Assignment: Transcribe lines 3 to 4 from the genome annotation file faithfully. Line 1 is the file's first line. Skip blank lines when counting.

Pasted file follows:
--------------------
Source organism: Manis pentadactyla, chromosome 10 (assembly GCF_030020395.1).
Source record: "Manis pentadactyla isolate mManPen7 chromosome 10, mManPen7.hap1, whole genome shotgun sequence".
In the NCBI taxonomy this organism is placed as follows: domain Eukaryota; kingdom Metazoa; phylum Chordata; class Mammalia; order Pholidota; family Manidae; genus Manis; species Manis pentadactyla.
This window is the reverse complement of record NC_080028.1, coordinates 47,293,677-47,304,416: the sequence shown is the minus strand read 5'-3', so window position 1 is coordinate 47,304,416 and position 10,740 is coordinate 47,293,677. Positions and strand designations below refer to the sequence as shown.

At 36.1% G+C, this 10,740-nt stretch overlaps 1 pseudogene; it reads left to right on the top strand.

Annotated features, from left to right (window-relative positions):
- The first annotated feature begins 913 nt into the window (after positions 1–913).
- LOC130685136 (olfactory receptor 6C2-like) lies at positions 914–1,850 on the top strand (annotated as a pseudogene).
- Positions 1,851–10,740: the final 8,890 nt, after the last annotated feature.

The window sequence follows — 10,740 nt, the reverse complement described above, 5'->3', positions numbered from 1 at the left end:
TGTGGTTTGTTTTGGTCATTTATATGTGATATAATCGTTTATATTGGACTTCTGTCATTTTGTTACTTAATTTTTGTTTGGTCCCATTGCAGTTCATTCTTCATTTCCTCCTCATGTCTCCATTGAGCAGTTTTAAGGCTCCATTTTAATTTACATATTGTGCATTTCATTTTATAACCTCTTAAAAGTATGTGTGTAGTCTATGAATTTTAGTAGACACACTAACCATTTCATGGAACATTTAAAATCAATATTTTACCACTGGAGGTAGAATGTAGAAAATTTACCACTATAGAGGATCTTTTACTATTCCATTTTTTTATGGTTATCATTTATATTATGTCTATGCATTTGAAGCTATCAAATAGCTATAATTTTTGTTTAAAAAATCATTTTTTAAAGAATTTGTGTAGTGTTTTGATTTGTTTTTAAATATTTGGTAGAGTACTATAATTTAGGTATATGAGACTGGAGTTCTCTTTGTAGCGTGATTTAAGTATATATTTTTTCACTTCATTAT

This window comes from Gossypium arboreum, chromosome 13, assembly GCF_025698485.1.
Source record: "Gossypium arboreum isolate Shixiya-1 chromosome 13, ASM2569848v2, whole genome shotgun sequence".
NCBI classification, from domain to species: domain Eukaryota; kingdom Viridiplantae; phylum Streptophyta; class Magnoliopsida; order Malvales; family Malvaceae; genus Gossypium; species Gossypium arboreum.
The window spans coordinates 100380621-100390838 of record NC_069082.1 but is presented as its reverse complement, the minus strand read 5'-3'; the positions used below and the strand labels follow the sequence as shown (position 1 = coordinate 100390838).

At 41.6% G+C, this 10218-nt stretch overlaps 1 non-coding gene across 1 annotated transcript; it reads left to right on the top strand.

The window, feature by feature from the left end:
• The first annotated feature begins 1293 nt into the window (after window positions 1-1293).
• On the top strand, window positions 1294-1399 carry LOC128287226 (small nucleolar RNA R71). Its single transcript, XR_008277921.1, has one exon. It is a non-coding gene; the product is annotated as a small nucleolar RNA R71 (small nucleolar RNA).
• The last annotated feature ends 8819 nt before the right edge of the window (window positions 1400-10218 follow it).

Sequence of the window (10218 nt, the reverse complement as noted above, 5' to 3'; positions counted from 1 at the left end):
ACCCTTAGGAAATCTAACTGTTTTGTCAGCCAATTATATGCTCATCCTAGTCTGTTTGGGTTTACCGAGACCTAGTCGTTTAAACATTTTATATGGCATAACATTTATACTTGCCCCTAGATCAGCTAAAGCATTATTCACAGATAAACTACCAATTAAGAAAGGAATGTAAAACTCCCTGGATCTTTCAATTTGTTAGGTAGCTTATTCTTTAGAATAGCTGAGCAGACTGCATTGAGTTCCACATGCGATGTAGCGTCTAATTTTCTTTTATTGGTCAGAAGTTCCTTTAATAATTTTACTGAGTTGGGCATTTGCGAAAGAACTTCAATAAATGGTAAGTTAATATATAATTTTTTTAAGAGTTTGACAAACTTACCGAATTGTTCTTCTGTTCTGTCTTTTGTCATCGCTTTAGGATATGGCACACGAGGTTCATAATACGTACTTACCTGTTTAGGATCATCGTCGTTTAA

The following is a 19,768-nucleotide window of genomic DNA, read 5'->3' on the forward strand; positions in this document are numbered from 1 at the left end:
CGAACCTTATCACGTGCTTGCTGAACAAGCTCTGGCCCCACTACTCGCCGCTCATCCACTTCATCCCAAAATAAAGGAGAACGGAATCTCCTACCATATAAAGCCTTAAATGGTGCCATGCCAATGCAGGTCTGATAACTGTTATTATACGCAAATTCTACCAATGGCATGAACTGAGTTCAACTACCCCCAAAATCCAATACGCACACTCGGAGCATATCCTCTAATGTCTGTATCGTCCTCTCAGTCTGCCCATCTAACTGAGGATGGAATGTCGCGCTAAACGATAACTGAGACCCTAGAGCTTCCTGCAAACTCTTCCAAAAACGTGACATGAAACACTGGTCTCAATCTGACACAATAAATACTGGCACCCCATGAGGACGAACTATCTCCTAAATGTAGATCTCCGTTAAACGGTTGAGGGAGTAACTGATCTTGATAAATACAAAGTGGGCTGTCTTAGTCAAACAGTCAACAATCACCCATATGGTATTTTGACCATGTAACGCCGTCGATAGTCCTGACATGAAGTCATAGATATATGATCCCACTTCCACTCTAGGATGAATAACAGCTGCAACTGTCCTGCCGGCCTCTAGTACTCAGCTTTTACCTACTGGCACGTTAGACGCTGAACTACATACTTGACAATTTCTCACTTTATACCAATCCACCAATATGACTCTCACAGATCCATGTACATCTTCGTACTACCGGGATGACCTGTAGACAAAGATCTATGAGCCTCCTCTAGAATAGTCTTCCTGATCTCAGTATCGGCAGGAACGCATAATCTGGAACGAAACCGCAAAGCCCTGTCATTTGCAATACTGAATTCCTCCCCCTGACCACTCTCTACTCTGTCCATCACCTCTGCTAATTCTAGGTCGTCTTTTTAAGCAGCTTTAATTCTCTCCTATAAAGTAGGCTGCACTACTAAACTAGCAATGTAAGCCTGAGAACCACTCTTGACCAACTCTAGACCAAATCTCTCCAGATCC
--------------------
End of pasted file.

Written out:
In the NCBI taxonomy this organism is placed as follows: domain Eukaryota; kingdom Metazoa; phylum Chordata; class Mammalia; order Pholidota; family Manidae; genus Manis; species Manis pentadactyla.
This window is the reverse complement of record NC_080028.1, coordinates 47,293,677-47,304,416: the sequence shown is the minus strand read 5'-3', so window position 1 is coordinate 47,304,416 and position 10,740 is coordinate 47,293,677. Positions and strand designations below refer to the sequence as shown.